More about Pathological Demand Avoidance Syndrome
I have finished reading my new book, Understanding Pathological Demand Avoidance Syndrome in children, and I'm so convinced that Bright Eyes falls into the 'PDA' category of the autism spectrum that I am going to look for someone in Australia who will diagnostically assess him for it. In fact, it felt like I was reading my own book back to myself in the descriptions of some of the behaviours of the children and the way adults should best respond!
This really is a book worth reading if you have a difficult child of any kind. If you don't want to spring for it, you can find a lot of the information for free here. PDA was described 30 years ago, but it has really only come to be thought about more in the last couple of years, so it is very new.
Here are some quotes from the book which I underlined and put exclamation marks in the margins next to them.
"Children with PDA may also use straightforward refusal or outbursts of explosive behaviour including violence. It is best to see these explosions as a form of panic on the part of the child. It is usually when other strategies haven't worked or when their anxiety is too high and their tolerance too low that they will 'explode' or have a 'meltdown'.
"They pay little attention to the attempts of adults to appeal to their 'better nature'."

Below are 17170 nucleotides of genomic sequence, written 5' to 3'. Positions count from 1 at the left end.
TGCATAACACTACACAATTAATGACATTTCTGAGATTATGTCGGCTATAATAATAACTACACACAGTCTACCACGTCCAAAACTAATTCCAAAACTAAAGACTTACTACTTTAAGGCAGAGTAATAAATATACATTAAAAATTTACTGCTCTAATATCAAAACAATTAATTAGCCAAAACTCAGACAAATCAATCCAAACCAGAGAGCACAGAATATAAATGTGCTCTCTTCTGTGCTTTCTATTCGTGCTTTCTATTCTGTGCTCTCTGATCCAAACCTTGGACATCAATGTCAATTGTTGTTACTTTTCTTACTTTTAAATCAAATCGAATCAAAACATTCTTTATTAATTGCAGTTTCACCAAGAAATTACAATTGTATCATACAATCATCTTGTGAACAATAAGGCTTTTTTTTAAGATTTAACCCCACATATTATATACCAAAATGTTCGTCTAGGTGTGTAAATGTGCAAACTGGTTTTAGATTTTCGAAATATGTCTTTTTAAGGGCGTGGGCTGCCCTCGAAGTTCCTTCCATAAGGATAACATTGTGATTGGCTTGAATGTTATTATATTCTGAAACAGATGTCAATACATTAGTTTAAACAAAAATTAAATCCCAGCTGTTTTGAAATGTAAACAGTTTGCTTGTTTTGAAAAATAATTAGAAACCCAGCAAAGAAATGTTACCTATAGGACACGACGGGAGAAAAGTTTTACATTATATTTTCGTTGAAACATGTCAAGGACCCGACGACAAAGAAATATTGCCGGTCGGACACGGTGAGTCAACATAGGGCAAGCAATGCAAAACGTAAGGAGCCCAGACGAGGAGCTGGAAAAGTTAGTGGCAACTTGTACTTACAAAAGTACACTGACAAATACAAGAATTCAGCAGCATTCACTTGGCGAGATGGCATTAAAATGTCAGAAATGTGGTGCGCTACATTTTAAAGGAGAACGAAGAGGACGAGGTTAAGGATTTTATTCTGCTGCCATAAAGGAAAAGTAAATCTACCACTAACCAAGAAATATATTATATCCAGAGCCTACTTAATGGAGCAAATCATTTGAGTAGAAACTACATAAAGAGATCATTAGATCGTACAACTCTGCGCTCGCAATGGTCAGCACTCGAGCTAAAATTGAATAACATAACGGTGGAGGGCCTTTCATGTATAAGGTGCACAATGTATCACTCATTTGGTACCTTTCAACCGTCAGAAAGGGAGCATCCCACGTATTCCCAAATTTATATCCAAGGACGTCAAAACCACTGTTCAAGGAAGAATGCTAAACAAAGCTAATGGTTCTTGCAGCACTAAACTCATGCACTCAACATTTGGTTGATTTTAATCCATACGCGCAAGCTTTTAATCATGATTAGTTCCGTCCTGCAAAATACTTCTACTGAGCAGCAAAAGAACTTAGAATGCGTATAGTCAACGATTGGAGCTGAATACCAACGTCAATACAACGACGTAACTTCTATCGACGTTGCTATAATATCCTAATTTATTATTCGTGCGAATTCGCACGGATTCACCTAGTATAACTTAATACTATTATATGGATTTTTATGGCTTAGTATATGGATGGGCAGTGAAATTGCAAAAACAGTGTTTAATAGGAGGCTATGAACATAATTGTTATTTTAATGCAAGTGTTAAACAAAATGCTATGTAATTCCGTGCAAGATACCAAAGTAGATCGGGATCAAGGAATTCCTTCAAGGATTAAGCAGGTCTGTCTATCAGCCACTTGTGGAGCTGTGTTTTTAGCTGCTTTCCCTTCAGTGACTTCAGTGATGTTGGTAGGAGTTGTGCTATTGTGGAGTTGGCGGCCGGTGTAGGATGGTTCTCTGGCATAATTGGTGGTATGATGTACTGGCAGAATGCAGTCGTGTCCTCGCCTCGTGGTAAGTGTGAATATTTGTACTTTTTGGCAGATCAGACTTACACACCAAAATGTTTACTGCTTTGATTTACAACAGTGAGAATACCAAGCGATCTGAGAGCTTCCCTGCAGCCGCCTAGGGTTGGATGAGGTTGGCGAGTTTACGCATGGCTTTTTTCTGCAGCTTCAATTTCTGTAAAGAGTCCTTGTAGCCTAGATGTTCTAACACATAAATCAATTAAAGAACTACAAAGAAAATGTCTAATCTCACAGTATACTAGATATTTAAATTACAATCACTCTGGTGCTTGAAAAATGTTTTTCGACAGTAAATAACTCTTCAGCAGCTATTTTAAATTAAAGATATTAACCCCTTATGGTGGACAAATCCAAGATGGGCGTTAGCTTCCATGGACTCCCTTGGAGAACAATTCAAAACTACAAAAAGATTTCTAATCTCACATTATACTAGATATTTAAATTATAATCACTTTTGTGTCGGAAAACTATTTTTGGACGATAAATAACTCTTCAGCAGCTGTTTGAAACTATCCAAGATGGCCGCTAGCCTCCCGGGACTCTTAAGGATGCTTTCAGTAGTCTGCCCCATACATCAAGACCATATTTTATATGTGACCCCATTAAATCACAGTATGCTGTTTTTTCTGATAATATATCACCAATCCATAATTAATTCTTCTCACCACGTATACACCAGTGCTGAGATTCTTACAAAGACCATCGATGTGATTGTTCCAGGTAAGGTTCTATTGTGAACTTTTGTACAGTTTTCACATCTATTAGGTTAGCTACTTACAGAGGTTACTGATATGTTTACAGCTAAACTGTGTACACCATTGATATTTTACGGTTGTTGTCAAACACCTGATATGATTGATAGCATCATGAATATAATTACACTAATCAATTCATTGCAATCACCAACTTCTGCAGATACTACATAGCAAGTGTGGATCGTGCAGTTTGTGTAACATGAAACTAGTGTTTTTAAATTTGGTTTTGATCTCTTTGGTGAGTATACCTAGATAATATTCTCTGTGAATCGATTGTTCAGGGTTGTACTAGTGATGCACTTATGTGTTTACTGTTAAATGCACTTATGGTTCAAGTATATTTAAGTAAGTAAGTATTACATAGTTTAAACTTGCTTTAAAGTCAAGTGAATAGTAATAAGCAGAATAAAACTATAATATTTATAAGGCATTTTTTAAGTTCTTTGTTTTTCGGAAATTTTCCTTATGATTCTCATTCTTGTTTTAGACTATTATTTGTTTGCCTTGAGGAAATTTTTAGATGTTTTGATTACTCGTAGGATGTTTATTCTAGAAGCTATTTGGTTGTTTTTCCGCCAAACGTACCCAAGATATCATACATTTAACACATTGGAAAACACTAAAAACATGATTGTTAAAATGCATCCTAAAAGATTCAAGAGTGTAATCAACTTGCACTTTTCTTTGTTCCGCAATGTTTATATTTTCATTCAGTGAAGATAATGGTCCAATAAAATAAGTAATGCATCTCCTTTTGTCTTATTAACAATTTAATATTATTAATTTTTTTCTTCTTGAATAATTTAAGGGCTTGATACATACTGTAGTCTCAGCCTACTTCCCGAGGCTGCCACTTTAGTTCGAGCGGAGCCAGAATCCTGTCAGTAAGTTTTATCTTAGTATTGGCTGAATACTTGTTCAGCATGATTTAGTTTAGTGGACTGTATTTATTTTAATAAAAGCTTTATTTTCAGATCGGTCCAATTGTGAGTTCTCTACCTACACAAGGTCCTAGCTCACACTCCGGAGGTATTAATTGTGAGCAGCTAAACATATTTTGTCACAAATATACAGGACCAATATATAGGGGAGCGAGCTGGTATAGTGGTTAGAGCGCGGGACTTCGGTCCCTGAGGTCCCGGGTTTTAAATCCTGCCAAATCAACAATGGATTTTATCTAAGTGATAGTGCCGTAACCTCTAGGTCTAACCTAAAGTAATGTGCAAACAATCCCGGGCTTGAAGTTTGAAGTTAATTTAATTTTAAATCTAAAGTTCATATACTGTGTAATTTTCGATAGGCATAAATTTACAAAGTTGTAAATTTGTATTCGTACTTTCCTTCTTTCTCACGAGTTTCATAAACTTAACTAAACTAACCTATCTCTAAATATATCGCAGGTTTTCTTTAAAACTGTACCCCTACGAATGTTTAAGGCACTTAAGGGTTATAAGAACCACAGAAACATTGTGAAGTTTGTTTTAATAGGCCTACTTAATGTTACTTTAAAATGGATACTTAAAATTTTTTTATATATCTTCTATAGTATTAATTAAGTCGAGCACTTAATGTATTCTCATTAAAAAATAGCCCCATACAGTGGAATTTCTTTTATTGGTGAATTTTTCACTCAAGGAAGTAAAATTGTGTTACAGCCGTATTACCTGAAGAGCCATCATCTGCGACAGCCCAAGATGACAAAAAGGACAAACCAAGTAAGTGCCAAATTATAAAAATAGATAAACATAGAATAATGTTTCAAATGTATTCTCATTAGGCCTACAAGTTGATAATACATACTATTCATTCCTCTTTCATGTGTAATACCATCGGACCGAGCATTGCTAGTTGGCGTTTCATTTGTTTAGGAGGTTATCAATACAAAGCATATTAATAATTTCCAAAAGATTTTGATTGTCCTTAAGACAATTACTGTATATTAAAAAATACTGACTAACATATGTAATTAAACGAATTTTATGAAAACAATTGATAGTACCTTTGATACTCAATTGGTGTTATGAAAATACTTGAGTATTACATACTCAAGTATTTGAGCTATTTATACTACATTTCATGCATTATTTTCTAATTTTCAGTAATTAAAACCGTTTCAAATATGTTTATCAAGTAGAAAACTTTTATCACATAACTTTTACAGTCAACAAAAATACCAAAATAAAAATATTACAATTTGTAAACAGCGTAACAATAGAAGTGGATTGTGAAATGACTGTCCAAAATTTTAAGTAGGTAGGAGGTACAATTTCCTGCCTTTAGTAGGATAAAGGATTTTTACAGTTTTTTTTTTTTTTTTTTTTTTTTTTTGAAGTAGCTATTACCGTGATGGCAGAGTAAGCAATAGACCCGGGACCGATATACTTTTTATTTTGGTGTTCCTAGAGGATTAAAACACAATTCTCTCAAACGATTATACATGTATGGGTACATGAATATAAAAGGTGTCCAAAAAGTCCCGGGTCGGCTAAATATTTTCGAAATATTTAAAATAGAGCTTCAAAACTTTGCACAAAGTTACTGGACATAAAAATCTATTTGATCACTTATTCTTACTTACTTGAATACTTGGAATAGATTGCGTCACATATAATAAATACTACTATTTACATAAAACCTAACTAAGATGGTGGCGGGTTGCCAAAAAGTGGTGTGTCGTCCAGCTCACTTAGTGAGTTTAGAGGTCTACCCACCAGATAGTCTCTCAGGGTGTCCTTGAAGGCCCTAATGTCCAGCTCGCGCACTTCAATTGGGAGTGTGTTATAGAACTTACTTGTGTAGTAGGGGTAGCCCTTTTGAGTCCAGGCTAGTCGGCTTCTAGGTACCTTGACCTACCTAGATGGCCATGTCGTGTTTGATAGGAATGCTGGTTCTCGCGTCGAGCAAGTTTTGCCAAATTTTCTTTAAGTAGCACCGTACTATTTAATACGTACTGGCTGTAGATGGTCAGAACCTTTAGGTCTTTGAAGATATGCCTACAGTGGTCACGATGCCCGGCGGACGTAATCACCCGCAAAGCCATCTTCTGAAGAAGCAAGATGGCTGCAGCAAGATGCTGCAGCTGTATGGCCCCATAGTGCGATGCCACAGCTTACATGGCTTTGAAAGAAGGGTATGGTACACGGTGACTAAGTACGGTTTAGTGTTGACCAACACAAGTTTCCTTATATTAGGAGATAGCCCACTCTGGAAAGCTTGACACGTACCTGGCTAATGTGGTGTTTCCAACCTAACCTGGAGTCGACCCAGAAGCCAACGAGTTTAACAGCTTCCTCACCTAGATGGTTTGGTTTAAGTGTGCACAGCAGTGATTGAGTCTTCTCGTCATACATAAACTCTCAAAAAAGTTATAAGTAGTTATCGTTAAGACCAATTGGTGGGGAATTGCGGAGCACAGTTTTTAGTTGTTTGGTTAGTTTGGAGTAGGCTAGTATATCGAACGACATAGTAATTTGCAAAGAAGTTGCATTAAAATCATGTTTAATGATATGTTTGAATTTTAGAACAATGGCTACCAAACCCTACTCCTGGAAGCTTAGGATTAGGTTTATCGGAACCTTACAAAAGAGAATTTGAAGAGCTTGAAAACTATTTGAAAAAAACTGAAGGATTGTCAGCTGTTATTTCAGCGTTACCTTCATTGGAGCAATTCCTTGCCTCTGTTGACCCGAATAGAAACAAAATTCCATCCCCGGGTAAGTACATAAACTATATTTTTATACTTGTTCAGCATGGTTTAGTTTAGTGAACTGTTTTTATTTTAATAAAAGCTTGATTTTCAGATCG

"Children with PDA can characteristically switch from one mood to another very suddenly... 'like switching a light on and off'. "
"Rapid and unexpected changes of moods, together with their overall variability of behaviour makes children with PDA very unpredictable and wearing to be with. Many parents and teachers describe this feeling as though 'you are always walking on eggshells'."
"The child often seems to be driven by anxiety and uncertainties. This results in him needing to be in control."
"...this results in the children expressing that they can't do something or won't like it as a first response to any suggestion or activity..."
"The use of structure, routine and behavioural principles of reward that are usually successful for children with autism are less likely to be so effective for children with PDA."
"The first thing that every adult must remember when dealing with the child is that every interaction or exchange is a transactional or two way process. ..If the adult isn't part of the solution they will become part of the problem."
"If PDA is understood as an anxiety-driven need to be in control and avoid other people's demands and expectations, it is essential to think about which particular situations are provoking high levels of anxiety for the child at this particular point in time."
And finally, "the child's difficulty with cooperation or lack of tolerance isn't something that he can simply overcome by an act of will or by 'trying harder'. There is a real coping problem here which has to be recognised; the problem is an incapacity rather than naughtiness."